Both Intel and AMD are public companies, and a change in control of Intel would invalidate the agreement too. Funds and institutions owns most of AMD and Intel. The only thing that I could see as out of question is mergers or a buyout of the x86-business. Reply
  • Mark_gb - Tuesday, October 13, 2015 - link

    Then how is it that AMD keeps inventing things that Nvidia then feels the need to try to copy, but once Nvidia is done, the original AMD is better on both AMD and Nvidia hardware? Tresshair vs Hairworks for one.

    Or how about AMD being the major player in GDDR5, and as soon as that was done, starting work on HBM... Where was Nvidia on those? They sure are willing to use the AMD created technology though. It is shame AMD does not make stuff like this free to everyone except Nvidia.
    Reply
  • Michael Bay - Wednesday, October 14, 2015 - link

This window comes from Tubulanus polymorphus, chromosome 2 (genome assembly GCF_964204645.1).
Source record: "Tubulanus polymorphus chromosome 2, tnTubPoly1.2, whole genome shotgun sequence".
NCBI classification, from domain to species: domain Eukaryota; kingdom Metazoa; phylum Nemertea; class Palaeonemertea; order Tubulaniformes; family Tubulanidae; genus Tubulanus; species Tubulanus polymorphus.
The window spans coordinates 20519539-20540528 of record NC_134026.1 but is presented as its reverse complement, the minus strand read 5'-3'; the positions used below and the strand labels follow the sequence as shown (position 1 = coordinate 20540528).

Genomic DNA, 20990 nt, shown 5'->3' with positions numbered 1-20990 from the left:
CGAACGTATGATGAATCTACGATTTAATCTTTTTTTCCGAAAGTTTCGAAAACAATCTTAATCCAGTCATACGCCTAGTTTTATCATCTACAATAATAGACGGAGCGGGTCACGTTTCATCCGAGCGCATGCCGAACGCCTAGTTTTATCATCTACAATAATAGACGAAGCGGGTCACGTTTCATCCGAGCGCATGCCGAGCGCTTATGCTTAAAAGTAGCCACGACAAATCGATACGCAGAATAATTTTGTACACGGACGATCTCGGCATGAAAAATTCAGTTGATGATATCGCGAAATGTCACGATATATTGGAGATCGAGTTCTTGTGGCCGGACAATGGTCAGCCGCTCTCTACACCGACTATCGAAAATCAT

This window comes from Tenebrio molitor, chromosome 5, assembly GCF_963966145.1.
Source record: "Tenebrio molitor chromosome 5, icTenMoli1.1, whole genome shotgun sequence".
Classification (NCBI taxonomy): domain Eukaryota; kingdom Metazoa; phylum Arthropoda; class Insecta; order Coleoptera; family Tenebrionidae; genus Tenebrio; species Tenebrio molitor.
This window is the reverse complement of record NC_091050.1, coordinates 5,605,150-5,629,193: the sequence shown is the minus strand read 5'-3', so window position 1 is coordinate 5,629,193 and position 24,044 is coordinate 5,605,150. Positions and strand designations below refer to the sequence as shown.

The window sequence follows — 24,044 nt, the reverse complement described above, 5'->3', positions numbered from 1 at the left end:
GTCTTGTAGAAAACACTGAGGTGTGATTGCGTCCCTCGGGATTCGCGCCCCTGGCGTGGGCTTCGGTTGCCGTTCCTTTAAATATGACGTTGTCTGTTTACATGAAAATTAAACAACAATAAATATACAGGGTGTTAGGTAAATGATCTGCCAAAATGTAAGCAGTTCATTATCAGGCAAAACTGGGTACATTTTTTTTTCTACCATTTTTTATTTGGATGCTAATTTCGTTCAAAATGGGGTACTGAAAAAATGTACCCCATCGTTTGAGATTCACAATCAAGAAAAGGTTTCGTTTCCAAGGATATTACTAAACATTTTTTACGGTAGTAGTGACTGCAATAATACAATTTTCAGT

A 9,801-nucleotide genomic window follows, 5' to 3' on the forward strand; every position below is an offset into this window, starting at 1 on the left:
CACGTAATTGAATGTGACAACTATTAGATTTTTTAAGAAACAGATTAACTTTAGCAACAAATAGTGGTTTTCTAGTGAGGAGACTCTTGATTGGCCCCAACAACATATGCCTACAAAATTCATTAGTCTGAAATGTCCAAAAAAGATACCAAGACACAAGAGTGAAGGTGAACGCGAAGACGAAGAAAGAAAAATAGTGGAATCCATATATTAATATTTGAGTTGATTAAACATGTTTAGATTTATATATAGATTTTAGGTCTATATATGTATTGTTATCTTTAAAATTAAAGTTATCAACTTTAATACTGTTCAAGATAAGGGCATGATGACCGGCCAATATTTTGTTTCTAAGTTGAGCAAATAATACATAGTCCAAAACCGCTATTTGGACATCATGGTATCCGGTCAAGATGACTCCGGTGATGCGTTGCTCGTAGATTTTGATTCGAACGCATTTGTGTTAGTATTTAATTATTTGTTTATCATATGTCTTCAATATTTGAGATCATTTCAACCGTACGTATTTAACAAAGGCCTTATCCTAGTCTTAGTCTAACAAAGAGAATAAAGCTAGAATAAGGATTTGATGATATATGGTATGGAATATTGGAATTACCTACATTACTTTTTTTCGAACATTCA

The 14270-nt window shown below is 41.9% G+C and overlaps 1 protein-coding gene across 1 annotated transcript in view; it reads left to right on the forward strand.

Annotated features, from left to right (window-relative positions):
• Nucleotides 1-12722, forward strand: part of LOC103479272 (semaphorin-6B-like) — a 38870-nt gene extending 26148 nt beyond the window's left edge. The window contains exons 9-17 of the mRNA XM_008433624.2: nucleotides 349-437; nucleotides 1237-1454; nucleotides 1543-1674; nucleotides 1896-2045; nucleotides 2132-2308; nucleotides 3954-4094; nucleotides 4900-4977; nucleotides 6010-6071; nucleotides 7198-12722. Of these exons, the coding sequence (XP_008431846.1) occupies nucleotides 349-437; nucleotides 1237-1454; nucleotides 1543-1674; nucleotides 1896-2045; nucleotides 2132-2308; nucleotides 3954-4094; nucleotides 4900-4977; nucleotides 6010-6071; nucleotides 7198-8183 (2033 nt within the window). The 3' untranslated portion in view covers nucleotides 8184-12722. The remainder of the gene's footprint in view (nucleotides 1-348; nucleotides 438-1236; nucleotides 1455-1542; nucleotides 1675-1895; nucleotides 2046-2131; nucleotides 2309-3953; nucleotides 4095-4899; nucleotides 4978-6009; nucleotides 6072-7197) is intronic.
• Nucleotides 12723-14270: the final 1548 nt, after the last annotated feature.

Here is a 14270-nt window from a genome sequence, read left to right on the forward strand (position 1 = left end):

So, useless gimmick and a freaking memory standart. Wow, such great innovation. Reply
  • Le Québécois - Wednesday, October 14, 2015 - link

    So what? You'd rather nVidia and everyone else not use the new HBM memory standard and kept using GDDR5?

    Both AMD and nVidia make amazing new technologies every year or so. Some of those shouldn't be used because they come from AMD? Even when they are the new standard?
    Reply
  • Michael Bay - Wednesday, October 14, 2015 - link

    Point with the broadly accepted standards is, adoption happens across the whole industry. So, nV will use HMC regardless of what AMD does, especially considering how little it means to the enduser right now.
    Trying to parade normal process as some kind of muh epic win for AMD is just desperation.
    Reply
  • Azix - Wednesday, October 14, 2015 - link

    give AMD where credit is due. Much of these things are their work. Even dx12 as we know it is likely got a lot to do with AMDs work. I understand you might love nvidia but just be honest. Reply